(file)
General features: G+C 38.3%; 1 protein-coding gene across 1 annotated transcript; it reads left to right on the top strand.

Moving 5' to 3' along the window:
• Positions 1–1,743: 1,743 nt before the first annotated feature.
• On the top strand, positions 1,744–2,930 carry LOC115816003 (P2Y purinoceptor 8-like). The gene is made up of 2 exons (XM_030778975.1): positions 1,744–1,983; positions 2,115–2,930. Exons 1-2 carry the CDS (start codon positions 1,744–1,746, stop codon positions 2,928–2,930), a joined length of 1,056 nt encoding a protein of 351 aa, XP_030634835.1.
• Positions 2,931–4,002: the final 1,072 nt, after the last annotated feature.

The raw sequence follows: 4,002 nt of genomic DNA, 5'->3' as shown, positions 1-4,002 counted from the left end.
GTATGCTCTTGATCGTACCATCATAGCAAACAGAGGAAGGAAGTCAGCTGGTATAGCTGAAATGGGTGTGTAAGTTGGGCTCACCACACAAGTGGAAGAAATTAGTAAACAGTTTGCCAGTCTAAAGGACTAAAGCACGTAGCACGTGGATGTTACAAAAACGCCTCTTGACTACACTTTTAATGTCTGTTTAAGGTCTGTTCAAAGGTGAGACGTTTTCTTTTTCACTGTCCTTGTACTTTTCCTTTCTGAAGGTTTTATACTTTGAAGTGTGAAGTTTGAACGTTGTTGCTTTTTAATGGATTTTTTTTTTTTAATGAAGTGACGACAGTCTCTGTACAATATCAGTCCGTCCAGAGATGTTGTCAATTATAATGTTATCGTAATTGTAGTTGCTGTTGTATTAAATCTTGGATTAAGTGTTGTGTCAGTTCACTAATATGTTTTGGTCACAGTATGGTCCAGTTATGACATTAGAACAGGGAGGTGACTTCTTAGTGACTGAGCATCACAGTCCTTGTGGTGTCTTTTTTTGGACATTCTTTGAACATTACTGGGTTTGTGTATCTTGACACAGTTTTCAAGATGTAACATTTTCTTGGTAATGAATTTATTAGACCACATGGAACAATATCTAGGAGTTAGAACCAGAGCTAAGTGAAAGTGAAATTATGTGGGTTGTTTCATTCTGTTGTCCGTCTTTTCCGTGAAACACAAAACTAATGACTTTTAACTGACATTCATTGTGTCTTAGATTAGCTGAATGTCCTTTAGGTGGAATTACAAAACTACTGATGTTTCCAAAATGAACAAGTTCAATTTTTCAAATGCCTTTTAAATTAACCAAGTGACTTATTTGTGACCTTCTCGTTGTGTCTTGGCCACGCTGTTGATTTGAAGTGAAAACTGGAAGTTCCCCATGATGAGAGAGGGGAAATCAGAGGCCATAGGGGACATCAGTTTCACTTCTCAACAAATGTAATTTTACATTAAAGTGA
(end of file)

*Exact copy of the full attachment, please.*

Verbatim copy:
General features: G+C 38.3%; 1 protein-coding gene across 1 annotated transcript; it reads left to right on the top strand.

Moving 5' to 3' along the window:
• Positions 1–1,743: 1,743 nt before the first annotated feature.
• On the top strand, positions 1,744–2,930 carry LOC115816003 (P2Y purinoceptor 8-like). The gene is made up of 2 exons (XM_030778975.1): positions 1,744–1,983; positions 2,115–2,930. Exons 1-2 carry the CDS (start codon positions 1,744–1,746, stop codon positions 2,928–2,930), a joined length of 1,056 nt encoding a protein of 351 aa, XP_030634835.1.
• Positions 2,931–4,002: the final 1,072 nt, after the last annotated feature.

The raw sequence follows: 4,002 nt of genomic DNA, 5'->3' as shown, positions 1-4,002 counted from the left end.
GTATGCTCTTGATCGTACCATCATAGCAAACAGAGGAAGGAAGTCAGCTGGTATAGCTGAAATGGGTGTGTAAGTTGGGCTCACCACACAAGTGGAAGAAATTAGTAAACAGTTTGCCAGTCTAAAGGACTAAAGCACGTAGCACGTGGATGTTACAAAAACGCCTCTTGACTACACTTTTAATGTCTGTTTAAGGTCTGTTCAAAGGTGAGACGTTTTCTTTTTCACTGTCCTTGTACTTTTCCTTTCTGAAGGTTTTATACTTTGAAGTGTGAAGTTTGAACGTTGTTGCTTTTTAATGGATTTTTTTTTTTTAATGAAGTGACGACAGTCTCTGTACAATATCAGTCCGTCCAGAGATGTTGTCAATTATAATGTTATCGTAATTGTAGTTGCTGTTGTATTAAATCTTGGATTAAGTGTTGTGTCAGTTCACTAATATGTTTTGGTCACAGTATGGTCCAGTTATGACATTAGAACAGGGAGGTGACTTCTTAGTGACTGAGCATCACAGTCCTTGTGGTGTCTTTTTTTGGACATTCTTTGAACATTACTGGGTTTGTGTATCTTGACACAGTTTTCAAGATGTAACATTTTCTTGGTAATGAATTTATTAGACCACATGGAACAATATCTAGGAGTTAGAACCAGAGCTAAGTGAAAGTGAAATTATGTGGGTTGTTTCATTCTGTTGTCCGTCTTTTCCGTGAAACACAAAACTAATGACTTTTAACTGACATTCATTGTGTCTTAGATTAGCTGAATGTCCTTTAGGTGGAATTACAAAACTACTGATGTTTCCAAAATGAACAAGTTCAATTTTTCAAATGCCTTTTAAATTAACCAAGTGACTTATTTGTGACCTTCTCGTTGTGTCTTGGCCACGCTGTTGATTTGAAGTGAAAACTGGAAGTTCCCCATGATGAGAGAGGGGAAATCAGAGGCCATAGGGGACATCAGTTTCACTTCTCAACAAATGTAATTTTACATTAAAGTGA